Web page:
05 July 2012

Inductive Bible Study, Part 7: Wrap It Up!

Dear Lissy,
Wasn't the 4th beautiful?  I always enjoy family get togethers at the lake. We've done an enormous amount of work Observing, Interpreting, and Applying through chapter analysis.  We need to have a readily accessible record of our study so we can refer back to it often.   Everyone does this a little differently, but there are five things I want to have on permanent record from my study.

Chapter and paragraph titles Chart
Create a chart that has the title of each chapter and the paragraphs within the chapter.  This forces you to synthesize everything you've learned into a short sentence or phrase.  Each of the paragraph phrases should support and connect to the chapter title, and the chapter title should support and connect to the book title.  After completing the entire book, you should have a one page chart that you can slide into the back cover of your study binder for at-a-glance reference.

Information observed and inferred about God, Jesus, and the Holy Spirit.
If you haven't kept a running log as you studied, go back through your notes and write down what you've learned about each person of the Godhead.  This practice helps me live Jeremiah 9:24, my life verse.  Pastors and Bible scholars often create charts of every single doctrine or truth they've encountered in a study.  I don't choose to do that, but it is a valuable tool if you teach the word of God systematically.

Word Studies
Each time you do an inductive study you'll need to access old word studies.  I find it easiest to store these on my computer in a file labeled "Word Studies", but I print a hard copy out for my study binder and store them behind a dedicated label.

Meditation prompts from application
I like to create index cards or printables (mini posters) that remind me of the truths I need to transform my heart.  These usually end up taped up by the sink or on my nightstand for several months before I file them away for occasional review.  Another trick is to create wallpaper or a screensaver for your computer monitor.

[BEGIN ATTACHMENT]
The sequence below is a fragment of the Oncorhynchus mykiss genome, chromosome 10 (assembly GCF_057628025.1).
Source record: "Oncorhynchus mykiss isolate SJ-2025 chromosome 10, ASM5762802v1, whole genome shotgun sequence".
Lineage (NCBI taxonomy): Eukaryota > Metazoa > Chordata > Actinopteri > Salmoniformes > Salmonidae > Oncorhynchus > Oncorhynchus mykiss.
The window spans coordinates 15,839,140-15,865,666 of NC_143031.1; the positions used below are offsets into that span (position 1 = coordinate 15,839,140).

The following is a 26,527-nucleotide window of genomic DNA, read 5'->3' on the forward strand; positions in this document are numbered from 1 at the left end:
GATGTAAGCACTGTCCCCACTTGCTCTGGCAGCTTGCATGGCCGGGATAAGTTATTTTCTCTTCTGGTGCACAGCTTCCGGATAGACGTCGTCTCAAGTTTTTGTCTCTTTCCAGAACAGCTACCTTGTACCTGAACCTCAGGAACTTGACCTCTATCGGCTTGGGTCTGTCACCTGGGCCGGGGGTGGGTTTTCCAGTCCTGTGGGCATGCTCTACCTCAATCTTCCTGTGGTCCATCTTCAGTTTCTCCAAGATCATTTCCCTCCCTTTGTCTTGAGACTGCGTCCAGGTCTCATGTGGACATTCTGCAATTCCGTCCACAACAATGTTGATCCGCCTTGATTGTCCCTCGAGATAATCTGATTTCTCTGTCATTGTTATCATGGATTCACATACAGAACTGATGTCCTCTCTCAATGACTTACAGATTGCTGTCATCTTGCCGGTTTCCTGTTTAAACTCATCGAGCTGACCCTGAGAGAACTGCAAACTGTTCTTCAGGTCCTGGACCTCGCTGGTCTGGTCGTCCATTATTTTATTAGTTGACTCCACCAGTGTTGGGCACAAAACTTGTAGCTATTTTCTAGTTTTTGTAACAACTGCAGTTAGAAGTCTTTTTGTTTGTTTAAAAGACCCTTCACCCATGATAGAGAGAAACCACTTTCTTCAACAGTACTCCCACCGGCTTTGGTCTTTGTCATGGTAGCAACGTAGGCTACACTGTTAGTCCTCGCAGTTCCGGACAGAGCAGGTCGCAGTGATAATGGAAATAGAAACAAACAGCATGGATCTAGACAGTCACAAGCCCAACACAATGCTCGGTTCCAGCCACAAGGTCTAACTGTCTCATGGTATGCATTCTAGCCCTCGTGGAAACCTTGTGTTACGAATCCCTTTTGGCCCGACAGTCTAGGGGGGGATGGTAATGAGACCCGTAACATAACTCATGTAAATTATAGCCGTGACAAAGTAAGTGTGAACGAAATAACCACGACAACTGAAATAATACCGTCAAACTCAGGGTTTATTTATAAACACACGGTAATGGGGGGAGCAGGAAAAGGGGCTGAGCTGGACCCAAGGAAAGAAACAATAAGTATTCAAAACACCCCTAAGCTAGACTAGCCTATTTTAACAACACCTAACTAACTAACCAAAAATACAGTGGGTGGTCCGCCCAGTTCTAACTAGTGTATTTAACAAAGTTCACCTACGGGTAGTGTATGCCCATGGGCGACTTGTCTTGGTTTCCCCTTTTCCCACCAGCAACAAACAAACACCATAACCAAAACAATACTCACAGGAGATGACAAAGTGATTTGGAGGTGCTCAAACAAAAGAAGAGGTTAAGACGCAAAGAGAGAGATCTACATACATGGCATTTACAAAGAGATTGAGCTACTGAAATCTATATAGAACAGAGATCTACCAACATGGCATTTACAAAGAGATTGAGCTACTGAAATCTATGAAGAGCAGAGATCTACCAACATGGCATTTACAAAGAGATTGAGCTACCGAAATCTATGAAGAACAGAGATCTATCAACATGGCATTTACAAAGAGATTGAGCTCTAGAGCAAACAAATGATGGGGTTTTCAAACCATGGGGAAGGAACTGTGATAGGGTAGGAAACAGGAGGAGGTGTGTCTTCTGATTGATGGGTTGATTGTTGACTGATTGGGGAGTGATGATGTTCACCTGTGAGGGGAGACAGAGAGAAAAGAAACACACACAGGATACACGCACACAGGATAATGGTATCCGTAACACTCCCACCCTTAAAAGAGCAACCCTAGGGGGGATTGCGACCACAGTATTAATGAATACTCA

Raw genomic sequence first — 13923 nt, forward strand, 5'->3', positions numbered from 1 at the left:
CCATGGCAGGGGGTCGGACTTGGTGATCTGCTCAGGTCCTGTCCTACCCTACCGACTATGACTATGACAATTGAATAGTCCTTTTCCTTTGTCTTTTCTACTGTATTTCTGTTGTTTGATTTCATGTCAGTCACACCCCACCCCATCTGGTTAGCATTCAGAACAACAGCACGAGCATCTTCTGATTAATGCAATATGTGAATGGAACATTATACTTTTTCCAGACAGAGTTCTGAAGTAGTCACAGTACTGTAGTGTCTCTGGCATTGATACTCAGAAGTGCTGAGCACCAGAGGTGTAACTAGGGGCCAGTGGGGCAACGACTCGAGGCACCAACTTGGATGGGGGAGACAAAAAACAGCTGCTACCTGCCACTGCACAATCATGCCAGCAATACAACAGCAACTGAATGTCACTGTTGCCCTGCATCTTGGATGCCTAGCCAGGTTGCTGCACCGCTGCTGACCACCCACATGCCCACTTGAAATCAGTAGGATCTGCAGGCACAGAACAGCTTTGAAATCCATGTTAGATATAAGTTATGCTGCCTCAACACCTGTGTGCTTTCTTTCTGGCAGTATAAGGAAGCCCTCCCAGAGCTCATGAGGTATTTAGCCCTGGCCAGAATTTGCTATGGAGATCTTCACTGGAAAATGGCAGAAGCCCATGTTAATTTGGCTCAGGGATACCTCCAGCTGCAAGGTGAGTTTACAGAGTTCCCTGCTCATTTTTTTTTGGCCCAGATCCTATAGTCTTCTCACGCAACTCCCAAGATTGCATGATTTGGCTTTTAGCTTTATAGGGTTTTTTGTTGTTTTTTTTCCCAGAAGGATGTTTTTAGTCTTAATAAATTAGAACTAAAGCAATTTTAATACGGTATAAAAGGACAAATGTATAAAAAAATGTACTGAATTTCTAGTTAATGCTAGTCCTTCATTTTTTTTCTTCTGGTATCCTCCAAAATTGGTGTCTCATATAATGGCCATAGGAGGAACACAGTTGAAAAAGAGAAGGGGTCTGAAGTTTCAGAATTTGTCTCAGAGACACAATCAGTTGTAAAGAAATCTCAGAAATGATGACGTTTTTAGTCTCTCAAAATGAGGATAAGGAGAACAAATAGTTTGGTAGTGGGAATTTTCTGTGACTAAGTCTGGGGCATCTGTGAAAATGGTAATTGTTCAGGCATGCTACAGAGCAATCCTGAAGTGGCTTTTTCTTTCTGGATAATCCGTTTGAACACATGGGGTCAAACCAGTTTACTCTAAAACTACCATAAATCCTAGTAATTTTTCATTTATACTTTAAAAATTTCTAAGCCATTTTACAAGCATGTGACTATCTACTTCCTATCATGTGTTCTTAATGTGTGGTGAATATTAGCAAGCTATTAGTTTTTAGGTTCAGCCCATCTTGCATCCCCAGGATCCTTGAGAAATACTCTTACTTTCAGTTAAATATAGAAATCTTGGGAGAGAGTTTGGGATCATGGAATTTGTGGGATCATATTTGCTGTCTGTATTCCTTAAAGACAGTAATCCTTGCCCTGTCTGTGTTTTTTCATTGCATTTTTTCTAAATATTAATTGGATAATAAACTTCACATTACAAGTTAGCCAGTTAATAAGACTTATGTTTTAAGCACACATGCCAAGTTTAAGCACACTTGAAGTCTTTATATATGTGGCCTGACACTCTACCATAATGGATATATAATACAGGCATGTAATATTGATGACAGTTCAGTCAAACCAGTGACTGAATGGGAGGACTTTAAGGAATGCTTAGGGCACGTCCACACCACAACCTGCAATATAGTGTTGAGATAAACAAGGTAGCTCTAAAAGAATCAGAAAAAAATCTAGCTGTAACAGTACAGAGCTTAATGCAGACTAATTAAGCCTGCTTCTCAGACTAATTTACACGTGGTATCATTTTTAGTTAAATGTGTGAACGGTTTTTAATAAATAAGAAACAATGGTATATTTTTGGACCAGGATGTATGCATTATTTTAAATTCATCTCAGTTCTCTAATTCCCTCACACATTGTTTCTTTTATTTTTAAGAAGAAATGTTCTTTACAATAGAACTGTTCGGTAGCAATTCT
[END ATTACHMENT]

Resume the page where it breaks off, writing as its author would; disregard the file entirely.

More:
Notes to put in my Bible
Using a pigma or similar style pen, transfer any notes into your Bible that you want to remember every time you turn to the passage.  Use the smallest mark possible.   Your goal is to create a series of "nightlights" to illuminate the text.  I've written a lengthy letter on Bible marking, so I won't rehash it here.

We're through with the Inductive Series at this point.  If you choose to do a verse-by-verse analysis, look at Torrey's How to Study the Bible for Greatest Profit.   He describes the process in detail and even gives his verse by verse breakdown of 1 Peter.  Another excellent source is D.L. Moody's Pleasure and Profit in Bible Study.  They are available free to read on the web, or for a nominal fee on Kindle.


Inductive Bible Study, Part 1: Preparation
Inductive Bible Study, Part 2: Read
Inductive Bible Study, Part 3: Seeking the Context
Inductive Bible Study, Part 4: Book Summary Key
Inductive Bible Study, Part 5: The Choice
Inductive Bible Study, Part 6a: Chapter Analysis
Inductive Bible Study, Part 6b:  Identifying Key Words
Inductive Bible Study, Part 6C: Finding the 3C's
Inductive Bible Study, Part 6D: It's About Time
Inductive Bible Study, Part 6E: Keep Digging
Inductive Bible Study, Part 6F: Word Studies
Inductive Bible Study, Part 6G: Considering Context
Inductive Bible Study, Part 6H: Application Brings Transformation 
Inductive Bible Study, Part 7: Wrap It Up!

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